year in review

Residents here worked to preserve their history and their natural surroundings this year, while also preparing for future expansion and addressing current needs.

VOORHEESVILLE — Voorheesville residents continued to enjoy the same quality of life as always, but paid a little bit more for it: 2014 marked the first time that the village exceeded the state-mandated 2-percent levy cap on property taxes, raising them 5 percent.

ALTAMONT — One change Altamont’s mayor, James Gaughan, was happy to see this year arose in response to what he calls the “maleficent looming specter” of the possible closure of Altamont Elementary School.

BERNE — In 2014, the town was shaped in several ways by the hand of government, which was itself shaped in a close election for highway superintendent.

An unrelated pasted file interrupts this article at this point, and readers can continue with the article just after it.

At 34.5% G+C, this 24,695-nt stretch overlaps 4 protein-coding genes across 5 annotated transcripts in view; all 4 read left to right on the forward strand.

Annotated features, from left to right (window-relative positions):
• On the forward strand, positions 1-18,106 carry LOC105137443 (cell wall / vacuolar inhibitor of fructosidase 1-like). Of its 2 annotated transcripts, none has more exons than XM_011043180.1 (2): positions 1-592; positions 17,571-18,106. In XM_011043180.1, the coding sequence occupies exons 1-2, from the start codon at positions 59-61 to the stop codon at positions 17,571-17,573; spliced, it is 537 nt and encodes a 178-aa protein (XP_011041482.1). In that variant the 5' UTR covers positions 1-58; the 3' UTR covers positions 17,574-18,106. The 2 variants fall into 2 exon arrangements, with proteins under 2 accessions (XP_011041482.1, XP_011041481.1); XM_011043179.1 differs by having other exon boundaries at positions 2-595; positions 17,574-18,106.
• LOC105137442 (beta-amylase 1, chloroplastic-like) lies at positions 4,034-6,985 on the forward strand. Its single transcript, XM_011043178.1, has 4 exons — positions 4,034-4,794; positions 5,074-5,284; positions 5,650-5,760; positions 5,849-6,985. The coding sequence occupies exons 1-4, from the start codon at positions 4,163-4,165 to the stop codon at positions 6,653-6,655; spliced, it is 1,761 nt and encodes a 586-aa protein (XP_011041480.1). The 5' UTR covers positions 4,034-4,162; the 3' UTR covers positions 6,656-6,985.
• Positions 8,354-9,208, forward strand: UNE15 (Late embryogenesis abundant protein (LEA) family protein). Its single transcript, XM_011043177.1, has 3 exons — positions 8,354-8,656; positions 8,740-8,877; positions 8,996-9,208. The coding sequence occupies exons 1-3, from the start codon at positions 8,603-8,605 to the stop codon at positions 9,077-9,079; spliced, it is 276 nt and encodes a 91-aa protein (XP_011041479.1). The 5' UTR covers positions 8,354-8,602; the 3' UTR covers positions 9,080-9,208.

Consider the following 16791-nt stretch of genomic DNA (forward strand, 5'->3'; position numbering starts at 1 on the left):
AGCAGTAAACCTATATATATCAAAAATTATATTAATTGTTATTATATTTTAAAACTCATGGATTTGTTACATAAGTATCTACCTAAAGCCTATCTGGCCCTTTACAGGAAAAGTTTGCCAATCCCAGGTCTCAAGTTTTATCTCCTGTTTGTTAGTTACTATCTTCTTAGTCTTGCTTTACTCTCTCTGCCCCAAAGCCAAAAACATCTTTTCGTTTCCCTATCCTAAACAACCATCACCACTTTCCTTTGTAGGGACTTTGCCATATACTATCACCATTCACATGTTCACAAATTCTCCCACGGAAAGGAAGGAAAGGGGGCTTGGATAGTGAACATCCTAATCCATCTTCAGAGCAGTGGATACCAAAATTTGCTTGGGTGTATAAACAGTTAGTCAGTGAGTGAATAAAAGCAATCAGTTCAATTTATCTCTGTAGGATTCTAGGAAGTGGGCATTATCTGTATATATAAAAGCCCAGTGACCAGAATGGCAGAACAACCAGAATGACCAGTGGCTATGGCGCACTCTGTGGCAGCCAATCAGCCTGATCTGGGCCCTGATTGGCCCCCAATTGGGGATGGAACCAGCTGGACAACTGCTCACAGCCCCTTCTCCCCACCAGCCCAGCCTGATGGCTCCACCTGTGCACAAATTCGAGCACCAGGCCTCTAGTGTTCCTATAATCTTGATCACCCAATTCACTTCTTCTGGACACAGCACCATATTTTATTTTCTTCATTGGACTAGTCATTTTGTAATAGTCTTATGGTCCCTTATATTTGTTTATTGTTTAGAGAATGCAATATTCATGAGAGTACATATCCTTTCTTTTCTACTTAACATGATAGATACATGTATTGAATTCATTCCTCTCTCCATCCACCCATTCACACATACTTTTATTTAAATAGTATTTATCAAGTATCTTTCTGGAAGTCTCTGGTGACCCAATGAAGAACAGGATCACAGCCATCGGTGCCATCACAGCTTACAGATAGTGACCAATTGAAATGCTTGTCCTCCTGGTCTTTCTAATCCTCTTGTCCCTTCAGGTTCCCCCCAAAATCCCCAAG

The town lost an exuberant 12-year-old, Emmit Stannard, to brain cancer as well as long-time leader Myra Dorman, but life hummed with a new cycling festival and a gala to mark the fire department's 75th anniversary.

KNOX — In its beginning, middle, and end, 2014 brought headline-grabbing events to Knox, while it was marked in public by a drawn-out exchange toward revising the town’s vision to center on commercial zoning.

WESTERLO —  The town had a winding road of indecision in 2014 as it grappled with what to do about high-volume hydraulic fracturing for natural gas and hesitated to approve bids for badly needed repairs to the highway garage.

Guilderland was a lens for national issues in 2014, home to the first general killed in combat since Vietnam, the place where a Chinese family was murdered, and where an addict was accused of burglary before hanging himself in jail.

Citizens made progress in 2013 towards getting a Quiet Zone to silence train whistles and a feuding village board made peace with its ambulance squad as they worked on a contract at year's end.

Hometown traditions persisted in Altamont in 2013 despite fire and arrests.


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